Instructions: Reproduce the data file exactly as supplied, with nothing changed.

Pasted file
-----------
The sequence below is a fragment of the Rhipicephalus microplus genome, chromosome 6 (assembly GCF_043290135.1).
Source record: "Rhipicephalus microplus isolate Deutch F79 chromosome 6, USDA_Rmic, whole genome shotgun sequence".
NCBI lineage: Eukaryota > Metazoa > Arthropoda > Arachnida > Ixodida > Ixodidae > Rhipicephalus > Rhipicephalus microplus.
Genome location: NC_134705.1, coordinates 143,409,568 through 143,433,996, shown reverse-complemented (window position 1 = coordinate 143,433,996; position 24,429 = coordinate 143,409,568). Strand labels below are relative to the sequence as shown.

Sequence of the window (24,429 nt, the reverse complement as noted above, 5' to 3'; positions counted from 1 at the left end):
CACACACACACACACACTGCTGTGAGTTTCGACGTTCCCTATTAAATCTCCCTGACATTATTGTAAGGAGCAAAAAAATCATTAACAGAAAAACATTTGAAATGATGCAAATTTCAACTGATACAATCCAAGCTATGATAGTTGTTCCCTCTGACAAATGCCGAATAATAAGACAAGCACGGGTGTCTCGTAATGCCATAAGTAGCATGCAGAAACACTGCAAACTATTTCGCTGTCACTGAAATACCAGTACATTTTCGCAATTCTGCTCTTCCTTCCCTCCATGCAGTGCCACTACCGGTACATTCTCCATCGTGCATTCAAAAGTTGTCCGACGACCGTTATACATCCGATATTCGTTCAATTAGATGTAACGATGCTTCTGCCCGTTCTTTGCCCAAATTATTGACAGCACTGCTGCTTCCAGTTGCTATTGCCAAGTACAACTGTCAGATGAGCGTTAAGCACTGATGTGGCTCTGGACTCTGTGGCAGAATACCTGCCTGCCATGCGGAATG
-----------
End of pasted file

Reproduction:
The sequence below is a fragment of the Rhipicephalus microplus genome, chromosome 6 (assembly GCF_043290135.1).
Source record: "Rhipicephalus microplus isolate Deutch F79 chromosome 6, USDA_Rmic, whole genome shotgun sequence".
NCBI lineage: Eukaryota > Metazoa > Arthropoda > Arachnida > Ixodida > Ixodidae > Rhipicephalus > Rhipicephalus microplus.
Genome location: NC_134705.1, coordinates 143,409,568 through 143,433,996, shown reverse-complemented (window position 1 = coordinate 143,433,996; position 24,429 = coordinate 143,409,568). Strand labels below are relative to the sequence as shown.

Sequence of the window (24,429 nt, the reverse complement as noted above, 5' to 3'; positions counted from 1 at the left end):
CACACACACACACACACTGCTGTGAGTTTCGACGTTCCCTATTAAATCTCCCTGACATTATTGTAAGGAGCAAAAAAATCATTAACAGAAAAACATTTGAAATGATGCAAATTTCAACTGATACAATCCAAGCTATGATAGTTGTTCCCTCTGACAAATGCCGAATAATAAGACAAGCACGGGTGTCTCGTAATGCCATAAGTAGCATGCAGAAACACTGCAAACTATTTCGCTGTCACTGAAATACCAGTACATTTTCGCAATTCTGCTCTTCCTTCCCTCCATGCAGTGCCACTACCGGTACATTCTCCATCGTGCATTCAAAAGTTGTCCGACGACCGTTATACATCCGATATTCGTTCAATTAGATGTAACGATGCTTCTGCCCGTTCTTTGCCCAAATTATTGACAGCACTGCTGCTTCCAGTTGCTATTGCCAAGTACAACTGTCAGATGAGCGTTAAGCACTGATGTGGCTCTGGACTCTGTGGCAGAATACCTGCCTGCCATGCGGAATG